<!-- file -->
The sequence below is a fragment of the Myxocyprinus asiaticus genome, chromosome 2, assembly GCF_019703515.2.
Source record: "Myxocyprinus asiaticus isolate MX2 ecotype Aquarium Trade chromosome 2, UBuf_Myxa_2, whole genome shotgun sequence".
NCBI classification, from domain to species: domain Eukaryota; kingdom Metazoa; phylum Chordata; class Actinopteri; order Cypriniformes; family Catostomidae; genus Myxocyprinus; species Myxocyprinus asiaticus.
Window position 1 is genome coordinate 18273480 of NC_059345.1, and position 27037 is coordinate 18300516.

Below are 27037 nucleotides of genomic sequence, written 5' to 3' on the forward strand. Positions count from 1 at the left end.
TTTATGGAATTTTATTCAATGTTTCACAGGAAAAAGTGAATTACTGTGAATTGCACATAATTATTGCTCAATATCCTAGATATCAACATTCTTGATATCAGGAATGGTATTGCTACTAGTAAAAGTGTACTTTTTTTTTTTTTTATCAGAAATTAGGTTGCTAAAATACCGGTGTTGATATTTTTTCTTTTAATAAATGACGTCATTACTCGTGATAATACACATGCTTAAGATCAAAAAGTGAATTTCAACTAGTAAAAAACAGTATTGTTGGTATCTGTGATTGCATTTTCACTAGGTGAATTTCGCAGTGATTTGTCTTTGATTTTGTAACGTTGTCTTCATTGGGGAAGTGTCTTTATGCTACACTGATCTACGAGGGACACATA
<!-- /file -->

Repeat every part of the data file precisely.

The sequence below is a fragment of the Myxocyprinus asiaticus genome, chromosome 2, assembly GCF_019703515.2.
Source record: "Myxocyprinus asiaticus isolate MX2 ecotype Aquarium Trade chromosome 2, UBuf_Myxa_2, whole genome shotgun sequence".
NCBI classification, from domain to species: domain Eukaryota; kingdom Metazoa; phylum Chordata; class Actinopteri; order Cypriniformes; family Catostomidae; genus Myxocyprinus; species Myxocyprinus asiaticus.
Window position 1 is genome coordinate 18273480 of NC_059345.1, and position 27037 is coordinate 18300516.

Below are 27037 nucleotides of genomic sequence, written 5' to 3' on the forward strand. Positions count from 1 at the left end.
TTTATGGAATTTTATTCAATGTTTCACAGGAAAAAGTGAATTACTGTGAATTGCACATAATTATTGCTCAATATCCTAGATATCAACATTCTTGATATCAGGAATGGTATTGCTACTAGTAAAAGTGTACTTTTTTTTTTTTTTATCAGAAATTAGGTTGCTAAAATACCGGTGTTGATATTTTTTCTTTTAATAAATGACGTCATTACTCGTGATAATACACATGCTTAAGATCAAAAAGTGAATTTCAACTAGTAAAAAACAGTATTGTTGGTATCTGTGATTGCATTTTCACTAGGTGAATTTCGCAGTGATTTGTCTTTGATTTTGTAACGTTGTCTTCATTGGGGAAGTGTCTTTATGCTACACTGATCTACGAGGGACACATA